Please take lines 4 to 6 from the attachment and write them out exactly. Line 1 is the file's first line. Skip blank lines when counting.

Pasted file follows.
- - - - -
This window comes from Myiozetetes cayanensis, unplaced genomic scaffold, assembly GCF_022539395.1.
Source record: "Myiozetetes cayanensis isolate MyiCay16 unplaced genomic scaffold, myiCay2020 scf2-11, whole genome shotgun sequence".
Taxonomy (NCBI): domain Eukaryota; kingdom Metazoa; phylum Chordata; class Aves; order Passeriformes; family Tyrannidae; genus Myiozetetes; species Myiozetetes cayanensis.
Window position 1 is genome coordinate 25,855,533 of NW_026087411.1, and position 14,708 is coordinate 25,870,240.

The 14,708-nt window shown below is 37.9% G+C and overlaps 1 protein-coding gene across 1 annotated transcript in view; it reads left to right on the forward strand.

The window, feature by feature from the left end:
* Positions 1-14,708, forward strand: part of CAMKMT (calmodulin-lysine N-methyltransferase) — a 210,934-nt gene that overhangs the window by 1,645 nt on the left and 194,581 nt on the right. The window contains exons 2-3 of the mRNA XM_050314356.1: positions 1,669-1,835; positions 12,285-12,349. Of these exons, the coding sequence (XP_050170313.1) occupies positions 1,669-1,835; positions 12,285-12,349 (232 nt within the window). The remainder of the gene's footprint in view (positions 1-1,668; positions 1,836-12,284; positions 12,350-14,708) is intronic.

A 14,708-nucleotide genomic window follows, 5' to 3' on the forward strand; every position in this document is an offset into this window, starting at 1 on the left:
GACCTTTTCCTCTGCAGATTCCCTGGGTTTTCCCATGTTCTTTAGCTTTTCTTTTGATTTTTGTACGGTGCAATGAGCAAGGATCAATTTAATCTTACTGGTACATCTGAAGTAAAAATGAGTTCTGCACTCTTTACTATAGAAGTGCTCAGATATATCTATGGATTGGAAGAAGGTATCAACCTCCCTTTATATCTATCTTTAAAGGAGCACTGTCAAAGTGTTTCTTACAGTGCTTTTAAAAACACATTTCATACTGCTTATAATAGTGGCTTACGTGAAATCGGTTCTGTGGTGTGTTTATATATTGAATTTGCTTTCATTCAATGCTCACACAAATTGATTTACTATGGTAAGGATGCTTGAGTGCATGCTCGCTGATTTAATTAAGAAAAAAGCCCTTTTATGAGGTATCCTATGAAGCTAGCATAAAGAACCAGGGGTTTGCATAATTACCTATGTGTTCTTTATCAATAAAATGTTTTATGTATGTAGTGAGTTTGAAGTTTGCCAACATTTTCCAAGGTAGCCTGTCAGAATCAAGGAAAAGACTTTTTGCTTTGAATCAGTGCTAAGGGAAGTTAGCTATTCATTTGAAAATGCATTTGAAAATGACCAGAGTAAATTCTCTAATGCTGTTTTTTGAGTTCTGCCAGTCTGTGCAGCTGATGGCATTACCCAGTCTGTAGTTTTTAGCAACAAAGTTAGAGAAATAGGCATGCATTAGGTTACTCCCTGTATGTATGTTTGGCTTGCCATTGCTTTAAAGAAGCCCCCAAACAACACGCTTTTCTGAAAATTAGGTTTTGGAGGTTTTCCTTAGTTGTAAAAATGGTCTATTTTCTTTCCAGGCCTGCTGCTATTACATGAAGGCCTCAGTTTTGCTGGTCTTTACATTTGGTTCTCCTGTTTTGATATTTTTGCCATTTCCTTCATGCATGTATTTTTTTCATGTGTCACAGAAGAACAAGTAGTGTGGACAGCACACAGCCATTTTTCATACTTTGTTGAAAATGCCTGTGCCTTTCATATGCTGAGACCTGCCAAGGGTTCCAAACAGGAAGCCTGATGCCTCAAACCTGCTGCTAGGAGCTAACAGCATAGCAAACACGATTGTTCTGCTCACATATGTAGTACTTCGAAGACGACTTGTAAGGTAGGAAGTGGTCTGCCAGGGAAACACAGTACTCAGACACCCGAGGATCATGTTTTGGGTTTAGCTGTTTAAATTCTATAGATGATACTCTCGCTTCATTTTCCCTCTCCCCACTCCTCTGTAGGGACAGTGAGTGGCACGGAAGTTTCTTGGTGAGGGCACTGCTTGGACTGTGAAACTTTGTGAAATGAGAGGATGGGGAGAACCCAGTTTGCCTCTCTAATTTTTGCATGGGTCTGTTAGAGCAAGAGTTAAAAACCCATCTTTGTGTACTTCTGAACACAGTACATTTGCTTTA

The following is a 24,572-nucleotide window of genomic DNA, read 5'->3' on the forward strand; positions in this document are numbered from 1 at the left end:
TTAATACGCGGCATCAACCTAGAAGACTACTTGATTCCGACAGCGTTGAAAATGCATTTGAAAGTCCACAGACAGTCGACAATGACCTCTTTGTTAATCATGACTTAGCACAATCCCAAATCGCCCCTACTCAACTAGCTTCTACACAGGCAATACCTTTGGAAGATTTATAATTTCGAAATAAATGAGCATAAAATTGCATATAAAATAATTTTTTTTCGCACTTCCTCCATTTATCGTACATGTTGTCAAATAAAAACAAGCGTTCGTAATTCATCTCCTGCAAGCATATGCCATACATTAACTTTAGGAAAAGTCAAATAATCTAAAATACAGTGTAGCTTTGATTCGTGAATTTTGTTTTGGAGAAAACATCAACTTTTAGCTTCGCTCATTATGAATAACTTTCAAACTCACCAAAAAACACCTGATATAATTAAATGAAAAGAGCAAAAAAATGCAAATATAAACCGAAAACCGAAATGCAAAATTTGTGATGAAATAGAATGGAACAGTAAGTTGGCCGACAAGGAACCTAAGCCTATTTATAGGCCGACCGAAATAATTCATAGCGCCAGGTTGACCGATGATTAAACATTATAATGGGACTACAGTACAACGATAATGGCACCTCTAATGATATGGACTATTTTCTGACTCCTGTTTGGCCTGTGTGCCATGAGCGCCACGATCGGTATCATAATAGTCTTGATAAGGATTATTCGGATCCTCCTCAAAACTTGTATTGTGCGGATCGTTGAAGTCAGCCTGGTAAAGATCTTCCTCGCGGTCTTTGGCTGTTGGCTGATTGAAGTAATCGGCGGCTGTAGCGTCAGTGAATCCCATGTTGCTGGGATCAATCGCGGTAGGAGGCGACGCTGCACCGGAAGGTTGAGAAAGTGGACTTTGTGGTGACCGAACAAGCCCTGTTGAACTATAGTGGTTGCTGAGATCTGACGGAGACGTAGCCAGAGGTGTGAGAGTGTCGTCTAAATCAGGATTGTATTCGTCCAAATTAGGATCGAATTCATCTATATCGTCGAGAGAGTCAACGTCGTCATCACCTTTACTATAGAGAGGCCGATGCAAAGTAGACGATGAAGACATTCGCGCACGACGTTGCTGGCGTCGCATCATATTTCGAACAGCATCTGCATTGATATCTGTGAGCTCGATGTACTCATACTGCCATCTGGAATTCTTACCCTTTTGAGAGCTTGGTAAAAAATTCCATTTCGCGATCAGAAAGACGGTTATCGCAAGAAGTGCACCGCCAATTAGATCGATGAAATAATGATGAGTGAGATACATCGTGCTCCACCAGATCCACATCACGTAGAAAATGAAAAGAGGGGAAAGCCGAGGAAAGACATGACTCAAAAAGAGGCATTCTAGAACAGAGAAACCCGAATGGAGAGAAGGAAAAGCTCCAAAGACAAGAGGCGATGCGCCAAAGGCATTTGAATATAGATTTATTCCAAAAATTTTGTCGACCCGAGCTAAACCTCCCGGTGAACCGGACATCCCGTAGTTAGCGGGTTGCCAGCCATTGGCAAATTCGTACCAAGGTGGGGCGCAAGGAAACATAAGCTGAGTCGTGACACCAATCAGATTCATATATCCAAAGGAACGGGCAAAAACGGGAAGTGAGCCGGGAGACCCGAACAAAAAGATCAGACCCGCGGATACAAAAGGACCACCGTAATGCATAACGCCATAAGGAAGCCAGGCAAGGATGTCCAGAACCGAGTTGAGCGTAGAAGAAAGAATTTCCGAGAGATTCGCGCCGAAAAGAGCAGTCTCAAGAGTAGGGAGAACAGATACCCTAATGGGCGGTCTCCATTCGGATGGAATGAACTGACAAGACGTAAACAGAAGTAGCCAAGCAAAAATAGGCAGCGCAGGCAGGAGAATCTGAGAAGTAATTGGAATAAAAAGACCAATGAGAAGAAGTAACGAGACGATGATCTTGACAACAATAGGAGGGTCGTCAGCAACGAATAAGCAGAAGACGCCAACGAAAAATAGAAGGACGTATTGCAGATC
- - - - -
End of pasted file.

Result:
Window position 1 is genome coordinate 25,855,533 of NW_026087411.1, and position 14,708 is coordinate 25,870,240.

The 14,708-nt window shown below is 37.9% G+C and overlaps 1 protein-coding gene across 1 annotated transcript in view; it reads left to right on the forward strand.

The window, feature by feature from the left end: